Sunday, May 12, 2013

Bird flu: US safe from two new viruses - so far

More than 50 travelers just back in the United States from China who had flu-like symptoms have been tested for the H7N9 bird flu virus, federal health officials say. So far, none has tested positive.

But the fact that they’re being tested at all shows just how worried the U.S. government is about this new strain of bird flu, which threatens at the same time as a still-mysterious coronavirus from the Middle East. The test kits had to be specially made up and distributed under an emergency provision.

“While no cases of H7N9 have been detected at this time in the U.S., 54 people with flu-like symptoms after travel to China have been tested. All have 54 tested negative for H7N9; while six tested positive for seasonal influenza A, and three tested positive for seasonal influenza B,” the Centers for Disease Control and Prevention says in its latest update on the virus.


The H7N9 flu can spread silently, as people transmit influenza before they’re sick themselves. If the flu did mutate into a pandemic form, it would probably take at least six months to make enough vaccines to protect large numbers of people.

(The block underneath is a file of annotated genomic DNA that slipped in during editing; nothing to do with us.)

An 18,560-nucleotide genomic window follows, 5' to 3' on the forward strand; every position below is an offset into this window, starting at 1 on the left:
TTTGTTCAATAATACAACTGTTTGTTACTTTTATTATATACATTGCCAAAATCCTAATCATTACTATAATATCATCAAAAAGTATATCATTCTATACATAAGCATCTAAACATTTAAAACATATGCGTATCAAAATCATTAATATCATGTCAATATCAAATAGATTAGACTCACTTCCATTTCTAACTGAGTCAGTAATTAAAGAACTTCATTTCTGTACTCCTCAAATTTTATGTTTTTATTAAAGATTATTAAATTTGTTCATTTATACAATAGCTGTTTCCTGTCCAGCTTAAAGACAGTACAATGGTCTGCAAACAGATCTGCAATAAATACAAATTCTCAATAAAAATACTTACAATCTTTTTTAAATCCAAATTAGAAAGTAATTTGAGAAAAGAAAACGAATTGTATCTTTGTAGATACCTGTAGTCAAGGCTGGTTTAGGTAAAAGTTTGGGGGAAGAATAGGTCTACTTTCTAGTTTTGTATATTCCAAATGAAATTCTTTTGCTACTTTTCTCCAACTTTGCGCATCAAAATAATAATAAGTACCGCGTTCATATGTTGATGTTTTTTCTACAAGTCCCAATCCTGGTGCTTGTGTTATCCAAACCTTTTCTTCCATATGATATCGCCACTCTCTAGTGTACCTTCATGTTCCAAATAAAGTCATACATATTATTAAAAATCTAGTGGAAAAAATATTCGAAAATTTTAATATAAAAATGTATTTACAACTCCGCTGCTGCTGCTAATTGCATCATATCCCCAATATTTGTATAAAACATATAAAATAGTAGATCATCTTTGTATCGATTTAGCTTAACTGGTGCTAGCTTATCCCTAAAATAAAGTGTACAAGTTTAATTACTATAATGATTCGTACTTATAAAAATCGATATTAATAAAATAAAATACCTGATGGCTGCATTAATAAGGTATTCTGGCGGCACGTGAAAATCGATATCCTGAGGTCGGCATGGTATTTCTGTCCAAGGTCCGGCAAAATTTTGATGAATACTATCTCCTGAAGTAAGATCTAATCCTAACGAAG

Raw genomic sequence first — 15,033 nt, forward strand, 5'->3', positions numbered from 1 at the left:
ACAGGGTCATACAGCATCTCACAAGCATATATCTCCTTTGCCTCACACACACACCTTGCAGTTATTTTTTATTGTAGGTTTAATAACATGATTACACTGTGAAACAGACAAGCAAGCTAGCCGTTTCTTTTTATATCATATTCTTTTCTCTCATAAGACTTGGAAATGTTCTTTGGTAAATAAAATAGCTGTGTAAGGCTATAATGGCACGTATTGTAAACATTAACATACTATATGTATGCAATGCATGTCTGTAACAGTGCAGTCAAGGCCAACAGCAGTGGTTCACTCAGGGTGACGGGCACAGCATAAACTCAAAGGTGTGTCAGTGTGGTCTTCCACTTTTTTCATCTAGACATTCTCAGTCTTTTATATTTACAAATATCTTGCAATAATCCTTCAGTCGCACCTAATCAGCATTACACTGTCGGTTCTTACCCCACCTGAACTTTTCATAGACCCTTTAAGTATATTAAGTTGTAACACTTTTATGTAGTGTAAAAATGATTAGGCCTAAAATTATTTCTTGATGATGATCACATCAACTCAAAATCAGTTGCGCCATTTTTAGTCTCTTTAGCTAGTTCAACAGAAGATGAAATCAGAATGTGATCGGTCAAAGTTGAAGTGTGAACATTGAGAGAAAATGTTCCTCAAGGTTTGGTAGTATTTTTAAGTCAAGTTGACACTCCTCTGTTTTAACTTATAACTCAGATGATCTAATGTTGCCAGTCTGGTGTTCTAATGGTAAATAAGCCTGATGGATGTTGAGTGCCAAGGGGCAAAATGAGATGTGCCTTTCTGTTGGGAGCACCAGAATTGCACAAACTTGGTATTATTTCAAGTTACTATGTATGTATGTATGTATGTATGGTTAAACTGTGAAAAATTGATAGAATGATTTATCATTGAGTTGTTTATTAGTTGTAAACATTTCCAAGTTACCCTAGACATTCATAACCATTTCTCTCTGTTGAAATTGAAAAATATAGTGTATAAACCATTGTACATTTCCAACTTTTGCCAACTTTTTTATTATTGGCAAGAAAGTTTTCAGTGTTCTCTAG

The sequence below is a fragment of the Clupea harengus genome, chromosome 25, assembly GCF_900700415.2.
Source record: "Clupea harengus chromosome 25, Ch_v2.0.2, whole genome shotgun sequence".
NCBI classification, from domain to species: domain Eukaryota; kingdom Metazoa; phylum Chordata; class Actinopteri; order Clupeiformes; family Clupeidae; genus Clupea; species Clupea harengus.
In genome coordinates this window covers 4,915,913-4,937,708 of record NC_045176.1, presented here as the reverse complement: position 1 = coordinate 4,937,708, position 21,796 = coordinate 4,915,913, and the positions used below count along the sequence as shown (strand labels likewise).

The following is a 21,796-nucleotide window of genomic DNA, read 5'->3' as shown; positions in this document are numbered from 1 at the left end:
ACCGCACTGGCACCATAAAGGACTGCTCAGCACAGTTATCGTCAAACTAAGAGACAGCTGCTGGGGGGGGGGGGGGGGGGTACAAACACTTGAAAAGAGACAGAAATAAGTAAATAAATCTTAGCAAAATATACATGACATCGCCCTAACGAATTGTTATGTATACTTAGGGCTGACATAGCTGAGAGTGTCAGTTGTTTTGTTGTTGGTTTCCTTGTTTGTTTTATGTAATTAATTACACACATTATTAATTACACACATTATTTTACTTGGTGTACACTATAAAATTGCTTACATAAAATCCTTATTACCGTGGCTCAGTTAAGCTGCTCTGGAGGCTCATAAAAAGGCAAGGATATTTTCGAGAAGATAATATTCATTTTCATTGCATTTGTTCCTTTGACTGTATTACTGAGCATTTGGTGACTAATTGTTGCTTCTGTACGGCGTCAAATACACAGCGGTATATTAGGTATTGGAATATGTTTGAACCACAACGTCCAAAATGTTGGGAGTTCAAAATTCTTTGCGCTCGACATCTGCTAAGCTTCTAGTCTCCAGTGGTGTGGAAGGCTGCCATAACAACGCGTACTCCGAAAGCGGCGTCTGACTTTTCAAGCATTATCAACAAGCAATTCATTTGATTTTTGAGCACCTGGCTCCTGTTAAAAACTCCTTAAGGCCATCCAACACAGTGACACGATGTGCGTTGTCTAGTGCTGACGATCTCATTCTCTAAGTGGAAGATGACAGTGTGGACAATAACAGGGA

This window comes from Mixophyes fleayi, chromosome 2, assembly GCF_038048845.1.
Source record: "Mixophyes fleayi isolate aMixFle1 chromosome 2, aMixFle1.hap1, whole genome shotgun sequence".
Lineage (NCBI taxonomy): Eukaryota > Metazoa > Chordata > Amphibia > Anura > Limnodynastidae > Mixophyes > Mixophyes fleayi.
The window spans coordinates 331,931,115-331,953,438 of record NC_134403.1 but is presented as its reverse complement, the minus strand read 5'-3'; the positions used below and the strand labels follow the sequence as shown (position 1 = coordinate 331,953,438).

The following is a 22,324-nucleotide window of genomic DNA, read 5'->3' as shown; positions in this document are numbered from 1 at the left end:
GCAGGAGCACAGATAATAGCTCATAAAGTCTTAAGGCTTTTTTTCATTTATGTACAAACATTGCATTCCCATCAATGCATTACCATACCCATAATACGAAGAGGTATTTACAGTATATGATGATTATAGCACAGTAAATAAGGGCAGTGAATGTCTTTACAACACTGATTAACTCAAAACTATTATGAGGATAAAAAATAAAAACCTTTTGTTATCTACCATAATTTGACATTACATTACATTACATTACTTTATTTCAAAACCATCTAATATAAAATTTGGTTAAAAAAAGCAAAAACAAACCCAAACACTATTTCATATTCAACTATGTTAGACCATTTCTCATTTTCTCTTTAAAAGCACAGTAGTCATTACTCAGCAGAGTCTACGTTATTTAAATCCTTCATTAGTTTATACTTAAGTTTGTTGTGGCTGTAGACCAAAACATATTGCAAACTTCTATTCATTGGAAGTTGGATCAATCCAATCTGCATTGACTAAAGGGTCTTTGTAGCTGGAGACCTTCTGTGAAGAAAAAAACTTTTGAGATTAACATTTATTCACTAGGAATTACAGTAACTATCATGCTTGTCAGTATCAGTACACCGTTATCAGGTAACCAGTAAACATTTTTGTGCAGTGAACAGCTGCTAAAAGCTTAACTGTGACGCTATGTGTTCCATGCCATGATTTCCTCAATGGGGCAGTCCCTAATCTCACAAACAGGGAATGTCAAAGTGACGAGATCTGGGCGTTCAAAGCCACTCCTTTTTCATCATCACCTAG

“It may take longer than it takes the virus to spread,” says Dr. John Treanor, a flu vaccine expert at the University of Rochester Medical Center. “The technology that we have today is such that the bulk of the pandemic disease may have already taken place before a vaccine is in place and can be used,” he added.
“The virus can spread very, very quickly. You are in a race against time.”


The coronavirus, which some are dubbing Middle East Respiratory Syndrome Coronavirus, or MERS, is a little different story. WHO says 33 infections have been reported, with 18 deaths. Experts are watching cases in France, where one patient who traveled from Dubai was confirmed to have the virus.
A man who shared a hospital room with the 65-year-old man also has the virus, French officials said Sunday -- something that shows the virus and and does spread in hospitals. 
Officials were relieved that three health care workers who cared for the 65-year-old patient and who got sick have tested negative for the virus.
Also Sunday, WHO Assistant Director-General Keiji Fukuda could probably be passed between people in close contact, but there was no evidence of sustained "generalized transmission in communities."
Some reports suggest an outbreak in Saudi Arabia also affected people in the same hospital.
This worries Dr. Eric Toner of the Center for Health Security at the University of Pittsburgh Medical Center. SARS – severe acute respiratory syndrome – also spread mostly in hospitals. SARS spread to 29 countries in 2003, killing 775 people and making 8,000 sick before it was stopped.
“These cases, whether confirmed or not, should be a wake-up call,” Toner writes in his blog.

Full article:

No comments: